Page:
Drug Addiction Questions
How do I talk to them to get them to stop?
There is no sense in arguing with an addict. Why? You don’t want to argue because you are wrong. You have been wrong, you are wrong and you will always be wrong. Only the addict is right.
Against hundreds of reasonable, rational and correctly-formed opinions, the addict firmly believes he/she is right and the rest of you are wrong.
The hard part is separating your love of the person from what is in their best interest. People become enablers. We feel sorry for them, or don’t want to hurt them, or we just don’t want to face the problem head on and deal with it. The husband goes into his workshop to drink, and rather than having a fight, the wife allows it. Maybe the husband has given up because he does not believe there is anything he can do to stop his wife from using.
Sometimes a mere loving suggestion is helpful. But as the abuse of a substance grows into addiction, your loving suggestion is meaningless. You’ve heard of “tough love,” and that’s just what is needed. Depending on your situation, rather than going through the pain of endless arguments over their using, go to an interventionist and get help. That person is a professional and trained to implement the best strategy. In other words, don’t be a hero. Let the interventionist be your coach.
By allowing an independent third party into your situation, you are giving yourself an opportunity to take a step back, while still doing the right thing and being a helpful part of the scenario. People go months, years without ever knowing what to do. Meanwhile the addict continues. Do they care what you think? Do they make sense to you? You need a plan and the interventionist is the first step.
You may be asked to do something you really don’t want to do, such as allowing “tough love” to take its course. Again, be “coachable.” When the therapist lays out the plan, allow that plan to unfold without interference. You will be allowed to give your input and ask questions.
Remember this-- if the addict does not allow anyone to help, if the addict refuses treatment and if the addict continues down the path to destruction, you can know that you did your best. You sought professional help. You did that which the addict was incapable of doing. Seeking professional help and getting the addict into treatment is a strong, loving move. Being supportive of the treatment plan is the right thing to do. Being a source of love and emotional support is good. Calling an interventionist is a smart, proactive move.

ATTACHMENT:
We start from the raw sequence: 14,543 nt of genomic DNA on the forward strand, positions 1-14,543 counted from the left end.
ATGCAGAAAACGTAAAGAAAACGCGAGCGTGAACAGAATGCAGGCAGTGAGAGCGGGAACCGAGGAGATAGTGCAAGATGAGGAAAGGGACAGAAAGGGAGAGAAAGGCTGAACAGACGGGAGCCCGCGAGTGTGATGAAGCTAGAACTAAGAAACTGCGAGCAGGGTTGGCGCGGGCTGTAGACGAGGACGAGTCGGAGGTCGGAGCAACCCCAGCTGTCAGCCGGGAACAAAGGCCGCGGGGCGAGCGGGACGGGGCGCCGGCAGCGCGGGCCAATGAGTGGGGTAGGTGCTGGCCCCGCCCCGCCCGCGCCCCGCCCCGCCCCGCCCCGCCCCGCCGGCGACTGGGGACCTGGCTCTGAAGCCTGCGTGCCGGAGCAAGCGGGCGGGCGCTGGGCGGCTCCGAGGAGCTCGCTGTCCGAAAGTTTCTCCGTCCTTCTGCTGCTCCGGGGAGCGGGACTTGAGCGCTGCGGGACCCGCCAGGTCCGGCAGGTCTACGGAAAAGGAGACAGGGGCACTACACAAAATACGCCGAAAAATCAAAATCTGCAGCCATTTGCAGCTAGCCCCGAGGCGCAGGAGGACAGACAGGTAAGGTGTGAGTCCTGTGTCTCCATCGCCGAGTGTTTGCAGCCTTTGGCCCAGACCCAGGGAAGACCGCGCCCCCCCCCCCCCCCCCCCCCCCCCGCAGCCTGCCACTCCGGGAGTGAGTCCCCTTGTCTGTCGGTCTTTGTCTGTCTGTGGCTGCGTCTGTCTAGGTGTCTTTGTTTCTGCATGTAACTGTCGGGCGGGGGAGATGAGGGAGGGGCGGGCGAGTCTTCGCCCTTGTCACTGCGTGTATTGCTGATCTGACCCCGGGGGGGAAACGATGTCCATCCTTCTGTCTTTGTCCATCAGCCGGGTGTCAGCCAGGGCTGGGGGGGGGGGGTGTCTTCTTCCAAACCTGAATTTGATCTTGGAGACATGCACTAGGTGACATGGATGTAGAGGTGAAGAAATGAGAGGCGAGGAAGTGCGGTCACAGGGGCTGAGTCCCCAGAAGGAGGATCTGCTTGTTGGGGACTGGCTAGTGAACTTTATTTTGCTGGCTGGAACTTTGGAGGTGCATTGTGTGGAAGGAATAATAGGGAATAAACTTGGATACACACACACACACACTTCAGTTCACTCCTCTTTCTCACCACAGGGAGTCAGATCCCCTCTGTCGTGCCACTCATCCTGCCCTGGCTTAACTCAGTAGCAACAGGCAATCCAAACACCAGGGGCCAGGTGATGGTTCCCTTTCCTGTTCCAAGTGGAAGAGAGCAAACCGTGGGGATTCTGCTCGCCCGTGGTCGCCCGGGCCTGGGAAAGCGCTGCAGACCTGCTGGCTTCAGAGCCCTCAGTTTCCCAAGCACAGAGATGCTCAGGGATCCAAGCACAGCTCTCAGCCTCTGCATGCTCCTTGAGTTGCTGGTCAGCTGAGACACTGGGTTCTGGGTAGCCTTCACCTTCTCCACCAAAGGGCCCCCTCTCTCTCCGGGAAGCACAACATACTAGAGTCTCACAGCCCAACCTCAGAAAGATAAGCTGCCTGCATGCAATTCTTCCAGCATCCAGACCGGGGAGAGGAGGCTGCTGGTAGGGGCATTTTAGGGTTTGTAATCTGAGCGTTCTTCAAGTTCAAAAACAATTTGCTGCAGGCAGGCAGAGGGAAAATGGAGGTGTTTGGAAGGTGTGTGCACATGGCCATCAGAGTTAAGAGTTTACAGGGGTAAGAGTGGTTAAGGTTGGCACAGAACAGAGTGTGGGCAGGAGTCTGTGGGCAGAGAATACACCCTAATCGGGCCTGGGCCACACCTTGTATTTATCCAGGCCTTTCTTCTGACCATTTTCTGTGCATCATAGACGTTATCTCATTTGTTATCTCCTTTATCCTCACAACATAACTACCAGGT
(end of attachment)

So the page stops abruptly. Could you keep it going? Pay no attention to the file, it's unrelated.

For more answers to drug addiction questions go to Intervention
Question: Can you please give me some important tips for recovery? I will try to follow the tips you give me as I work to recover from my addiction.
Answer: There are a lot of great tips to recover from drug and/or alcohol addiction.
- Join a 12-step program at AA, NA, or CA and attend 90 meetings in 90 days. By attending these meetings daily you will re-train your brain not to use drugs.
- Pick a sponsor that can help you any time you feel like using. A good sponsor can get you through the rough patches and help you stay sober.
- Keep away from ANYONE who uses drugs, going back to your usual environment is the quickest way to relapse.
- If you relapse DON"T GIVE UP, relapse is common but you must stop using immediately and back into treatment, the sooner the better.
- Connect with God, the more spiritual support you receive from God the more likely you are to recover.
- Work the steps of the 12-step program, or as they say in AA, the steps work if you work them.
- Get individual counseling or go into treatment, many times there are free services available if you seek them out.
- Go to a doctor and have a medical checkup, tell him/her about your addiction and make sure there are no under lying health issues that need treatment.
- Try to help others once you have been sober for a while, helping others makes you realize how far you have come and helps you to never want to go back.